We only technically had one day in Singapore as our flight to Sydney was at 1am so we wanted to do something that was free or cheap but not too intense. After having a look through our guide book we decided to visit Haw Par Villa - an old 'theme park' set up by the Tiger Balm brothers. We figured out how to get there on the wonderful MRT system and off we went. The park (previously known as Tiger Balm Gardens) is an outside park covered in thousands of statues and dioramas depicting stories and legends from Chinese mythology. As per usual it was boiling outside and pretty humid too so we couldn't stay out in it for very long but we did spent a good hour wandering around marvelling and the weirdness. The most interesting area was the 'Ten Courts of Hell' cave where you could see just that - plenty of small figurines being tortured in various ways for various crimes (one of which was failing to pay your rent).
We had a late lunch at a little Chinese buffet just up the road from our hostel and not long after packed our bags to go to the airport. Again we made the most of the well-connected MRT system to get to Changi airport. Unfortunately the tube was packed so we were packed in like sardines - stood up with our massive backpacks on and sweating profusely. We arrived at the airport 7 hours before our flight was due to leave - only because our hostel didn't have a good communal area where we could hang out and the airport has loads of things to entertain us.
After watching Peanuts the Movie in the 'Entertainment Lounge' we tried and failed to find the snoozing area where there are apparently reclining seats where you can sleep for a while. We were deliriously tired and bored and so did the thing we love best - eat. Soon enough we boarded our Scoot Air flight to Sydney knowing we'd be back in Singapore in 7 weeks.

Second visit - 3rd July - 5th July

After a month and a half in Sydney we were back at good old Changi airport. The flight was fine but we did get a bit of turbulence. At one point I asked Lauren if she'd managed to sleep to which she replied "I'm not sure, I did have a moment when sleep came all over me". This resulted in me crying with laughter for a few minutes.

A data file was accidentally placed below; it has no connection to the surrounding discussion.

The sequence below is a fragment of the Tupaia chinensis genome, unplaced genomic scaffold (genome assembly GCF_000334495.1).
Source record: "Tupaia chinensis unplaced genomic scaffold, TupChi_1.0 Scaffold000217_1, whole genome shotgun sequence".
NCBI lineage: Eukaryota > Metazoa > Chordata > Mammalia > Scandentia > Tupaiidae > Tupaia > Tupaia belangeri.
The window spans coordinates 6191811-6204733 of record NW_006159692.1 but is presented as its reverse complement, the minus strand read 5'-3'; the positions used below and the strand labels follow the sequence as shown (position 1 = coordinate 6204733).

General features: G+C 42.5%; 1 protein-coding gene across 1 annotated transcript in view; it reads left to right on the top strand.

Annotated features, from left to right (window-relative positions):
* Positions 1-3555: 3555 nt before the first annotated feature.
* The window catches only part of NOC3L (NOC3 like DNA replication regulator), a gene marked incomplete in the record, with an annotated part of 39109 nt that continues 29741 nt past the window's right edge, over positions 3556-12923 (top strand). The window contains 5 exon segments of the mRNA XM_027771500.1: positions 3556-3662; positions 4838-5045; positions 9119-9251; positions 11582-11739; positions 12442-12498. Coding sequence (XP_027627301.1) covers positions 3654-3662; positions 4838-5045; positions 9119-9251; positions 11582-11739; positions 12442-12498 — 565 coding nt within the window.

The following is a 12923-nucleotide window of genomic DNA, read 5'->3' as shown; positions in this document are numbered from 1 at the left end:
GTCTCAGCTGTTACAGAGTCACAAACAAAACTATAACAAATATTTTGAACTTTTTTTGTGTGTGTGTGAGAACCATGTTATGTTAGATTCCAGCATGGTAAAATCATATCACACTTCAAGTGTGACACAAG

We got in a taxi and made it to my cousin Katherine's apartment block where we would be staying for the next two days. We did have a small issue in that I somehow had managed to not get Katherine's FULL address - I had the name of her apartment complex but not the actual block or apartment number. We spent 10 minutes or so chatting with the security staff at the front gate trying to determine where Katherine lived and how we could get in touch with her despite having no working phones or any WiFi internet. Luckily, anticipating our arrival, Katherine did come down to the front and meet us. We made our way up to her sixth floor condominium and plonked our scruffy bags down. The apartment was, as expected, lovely - very modern and roomy with a big balcony and great open-plan kitchen/dining room. Katherine very kindly prepared a delicious vegetarian homemade meal for us and her partner Sam and we sat on the balcony chatting about Brexit, food and our trip.

The next day we were more than happy to chill out while Katherine and Sam were in work. We first went to one of the two available pools on the complex for a swim and brief sunbathe (bearing in mind we'd been in an Australian winter for 7 weeks and therefore lost our tans). It was bloody glorious in Singapore (as it always is) - very hot but not too humid. The pool is ginormous and spans across 5 of the towers. One part of it has jets for massaging and another part has a white sand floor. There are also picnic and BBQ areas - all for the jammy residents (and even jammier visitors like us). There are also tennis courts and a gym on site but we obviously gave those areas a wide berth.